1. Declining demand for luxury condos:
Developers bet huge on foreign plutocrats—Russian oligarchs, Chinese moguls, Saudi royalty—looking to buy second (or seventh) homes. ... But the Chinese economy slowed, while declining oil prices dampened the demand for pieds-à-terre among Russian and Middle Eastern zillionaires. It didn’t help that the Treasury Department cracked down on attempts to launder money through fancy real estate.
2. Developers are building larger, higher-cost, housing:
First, the typical new American single-family home has become surprisingly luxurious, if not quite so swank as Manhattan’s glassy spires. Newly built houses in the U.S. are among the largest in the world, and their size-per-resident has nearly doubled in the past 50 years. And the bathrooms have multiplied. In the early ’70s, 40 percent of new single-family houses had 1.5 bathrooms or fewer; today, just 4 percent do. The mansions of the ’70s would be the typical new homes of the 2020s.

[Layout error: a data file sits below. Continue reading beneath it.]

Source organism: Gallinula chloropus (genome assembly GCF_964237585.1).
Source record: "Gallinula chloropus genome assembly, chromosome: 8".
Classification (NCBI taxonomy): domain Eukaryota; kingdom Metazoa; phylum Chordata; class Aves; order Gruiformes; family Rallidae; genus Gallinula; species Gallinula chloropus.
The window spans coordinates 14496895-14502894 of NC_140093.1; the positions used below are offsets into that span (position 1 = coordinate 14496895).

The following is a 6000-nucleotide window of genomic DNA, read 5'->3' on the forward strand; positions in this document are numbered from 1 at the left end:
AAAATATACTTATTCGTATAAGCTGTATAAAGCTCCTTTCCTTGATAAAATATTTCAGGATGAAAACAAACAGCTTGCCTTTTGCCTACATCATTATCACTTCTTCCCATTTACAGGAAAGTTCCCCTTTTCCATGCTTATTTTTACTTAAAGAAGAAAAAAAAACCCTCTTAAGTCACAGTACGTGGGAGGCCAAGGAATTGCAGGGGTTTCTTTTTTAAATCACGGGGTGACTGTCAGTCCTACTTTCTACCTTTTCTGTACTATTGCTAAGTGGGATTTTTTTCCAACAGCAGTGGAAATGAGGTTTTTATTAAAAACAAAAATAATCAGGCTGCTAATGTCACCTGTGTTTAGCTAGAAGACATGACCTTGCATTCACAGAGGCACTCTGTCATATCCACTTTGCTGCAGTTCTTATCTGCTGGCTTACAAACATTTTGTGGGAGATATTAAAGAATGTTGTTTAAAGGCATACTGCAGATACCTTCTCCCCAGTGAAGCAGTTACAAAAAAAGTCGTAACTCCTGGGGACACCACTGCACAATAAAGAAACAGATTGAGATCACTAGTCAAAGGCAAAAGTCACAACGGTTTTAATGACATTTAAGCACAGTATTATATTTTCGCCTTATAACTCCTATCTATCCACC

3. Restrictions on supply (restrictive zoning) slow supply responses and make it more costly to build:
Third, and most important, the most expensive housing markets, such as San Francisco and Los Angeles, haven’t built nearly enough homes for the middle class. As urban living has become too expensive for workers, many of them have either stayed away from the richest, densest cities or moved to the south and west, where land is cheaper. This is a huge loss, not only for individual workers, but also for these metros, because denser cities offer better matches between companies and workers, and thus are richer and more productive overall. Instead of growing as they grow richer, New York City, Los Angeles, and the Bay Area are all shrinking.
Young adults today are one-third less likely to own a home at this point in their lives than previous generations. Among young black Americans, homeownership has fallen to its lowest rate in more than 60 years.
So why doesn't the luxury price decline to where quantity demanded = quantity supplied?
...developers have been reluctant to slash prices too suddenly or dramatically, lest the market suddenly clear and they leave millions on the table.